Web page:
TUI, Cepsa join forces to decarbonize flying with sustainable aviation fuel
TUI, one of the world’s leading tourism groups, and Spanish energy company Cepsa have signed a collaboration agreement to promote the production and supply of sustainable aviation fuel (SAF), a key tool to further reduce the carbon footprint of air transport and a priority for both companies to fight against climate change. These fuels will be produced from circular raw materials that do not compete with food resources, such as used cooking oils, nonfood animal waste or biodegradable waste from various industries, and will make it possible to reduce aircraft emissions by up to 80 percent compared to conventional kerosene.
TUI has been working to reduce its environmental footprint for years and is on a journey to net-zero emissions travel, with the goal to be achieved by 2050 at the latest. To reach this goal and progressively stem the emissions from holiday travel, TUI will increasingly rely on new energy alternatives.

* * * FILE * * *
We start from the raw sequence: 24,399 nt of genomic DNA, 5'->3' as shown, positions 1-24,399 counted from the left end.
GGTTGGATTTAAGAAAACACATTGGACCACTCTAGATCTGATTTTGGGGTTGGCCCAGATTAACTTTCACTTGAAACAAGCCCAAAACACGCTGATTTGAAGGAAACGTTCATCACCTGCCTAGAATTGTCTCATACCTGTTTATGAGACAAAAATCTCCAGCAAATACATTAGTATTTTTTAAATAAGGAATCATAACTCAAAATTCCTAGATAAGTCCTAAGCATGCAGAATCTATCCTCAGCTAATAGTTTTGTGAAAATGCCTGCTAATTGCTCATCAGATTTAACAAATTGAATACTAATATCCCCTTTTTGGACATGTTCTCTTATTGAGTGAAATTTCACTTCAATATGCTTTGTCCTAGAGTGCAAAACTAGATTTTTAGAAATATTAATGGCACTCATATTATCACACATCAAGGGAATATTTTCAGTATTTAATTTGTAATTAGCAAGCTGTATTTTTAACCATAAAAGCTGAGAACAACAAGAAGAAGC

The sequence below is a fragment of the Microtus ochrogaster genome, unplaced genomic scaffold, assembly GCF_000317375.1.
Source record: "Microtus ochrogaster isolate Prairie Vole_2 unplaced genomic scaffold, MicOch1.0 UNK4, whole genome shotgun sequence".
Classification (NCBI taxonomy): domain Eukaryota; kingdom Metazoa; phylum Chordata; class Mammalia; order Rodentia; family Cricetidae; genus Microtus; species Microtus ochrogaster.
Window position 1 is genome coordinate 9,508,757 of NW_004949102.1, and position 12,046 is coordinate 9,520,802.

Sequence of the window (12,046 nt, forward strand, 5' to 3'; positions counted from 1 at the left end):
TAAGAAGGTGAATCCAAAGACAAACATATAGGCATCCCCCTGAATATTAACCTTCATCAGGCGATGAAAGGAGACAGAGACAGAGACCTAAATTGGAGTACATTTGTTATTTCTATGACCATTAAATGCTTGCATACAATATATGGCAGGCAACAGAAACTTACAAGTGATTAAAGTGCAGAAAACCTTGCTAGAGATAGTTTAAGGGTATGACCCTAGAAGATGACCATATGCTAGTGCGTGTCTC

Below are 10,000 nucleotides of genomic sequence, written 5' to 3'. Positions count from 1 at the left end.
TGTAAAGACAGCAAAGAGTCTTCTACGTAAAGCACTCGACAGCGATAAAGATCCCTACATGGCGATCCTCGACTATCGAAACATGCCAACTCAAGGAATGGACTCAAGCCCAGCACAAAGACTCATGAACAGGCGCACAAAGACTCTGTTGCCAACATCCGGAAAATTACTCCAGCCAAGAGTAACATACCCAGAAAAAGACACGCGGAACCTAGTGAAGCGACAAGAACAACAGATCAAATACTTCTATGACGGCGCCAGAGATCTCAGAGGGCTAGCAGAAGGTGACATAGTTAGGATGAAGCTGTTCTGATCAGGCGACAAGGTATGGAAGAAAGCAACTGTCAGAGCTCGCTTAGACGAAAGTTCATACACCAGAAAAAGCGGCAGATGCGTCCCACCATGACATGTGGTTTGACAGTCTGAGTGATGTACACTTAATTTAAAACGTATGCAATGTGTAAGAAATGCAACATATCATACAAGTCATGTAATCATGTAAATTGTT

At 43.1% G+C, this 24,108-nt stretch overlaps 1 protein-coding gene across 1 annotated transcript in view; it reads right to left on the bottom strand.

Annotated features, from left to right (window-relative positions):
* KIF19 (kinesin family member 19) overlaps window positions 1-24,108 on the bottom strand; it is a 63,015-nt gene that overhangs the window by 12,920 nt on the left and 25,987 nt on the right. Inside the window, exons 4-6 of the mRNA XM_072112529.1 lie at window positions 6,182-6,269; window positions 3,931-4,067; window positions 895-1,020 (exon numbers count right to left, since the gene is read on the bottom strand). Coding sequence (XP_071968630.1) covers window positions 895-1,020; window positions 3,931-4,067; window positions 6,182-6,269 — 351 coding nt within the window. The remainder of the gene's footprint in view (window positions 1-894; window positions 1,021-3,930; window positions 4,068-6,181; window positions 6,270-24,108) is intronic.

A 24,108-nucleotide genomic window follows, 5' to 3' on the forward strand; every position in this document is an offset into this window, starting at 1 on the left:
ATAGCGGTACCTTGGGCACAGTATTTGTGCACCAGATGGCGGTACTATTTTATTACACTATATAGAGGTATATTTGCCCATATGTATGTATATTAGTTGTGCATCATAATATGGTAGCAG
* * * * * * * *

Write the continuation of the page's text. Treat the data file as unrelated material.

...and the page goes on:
“We see the sustainable transformation not as regulation but as an opportunity for TUI and the travel industry, for destinations, for employees and customers,” said Thomas Ellerbeck, chief sustainability officer and member of the group executive committee at TUI Group. “Sustainable tourism not only has a lower ecological footprint, but also supports change in holiday destinations—offering opportunities for local people in destinations and creating social and economic added value. Social, ecological and economic sustainability belong together. Emission-free travel is our ambitious goal. Whether the flight to the holiday destination, the cruise, the overnight stay in the hotel or experiences booked locally—together with partners as well as our own concepts and projects to reduce emissions, we are working continuously and in concrete terms towards the goal of net zero. Every business segment, whether TUI hotels and resorts, cruises or airlines, has goals and a clear roadmap—in addition, intermediate steps are important, we want and must achieve net zero faster than 2050.”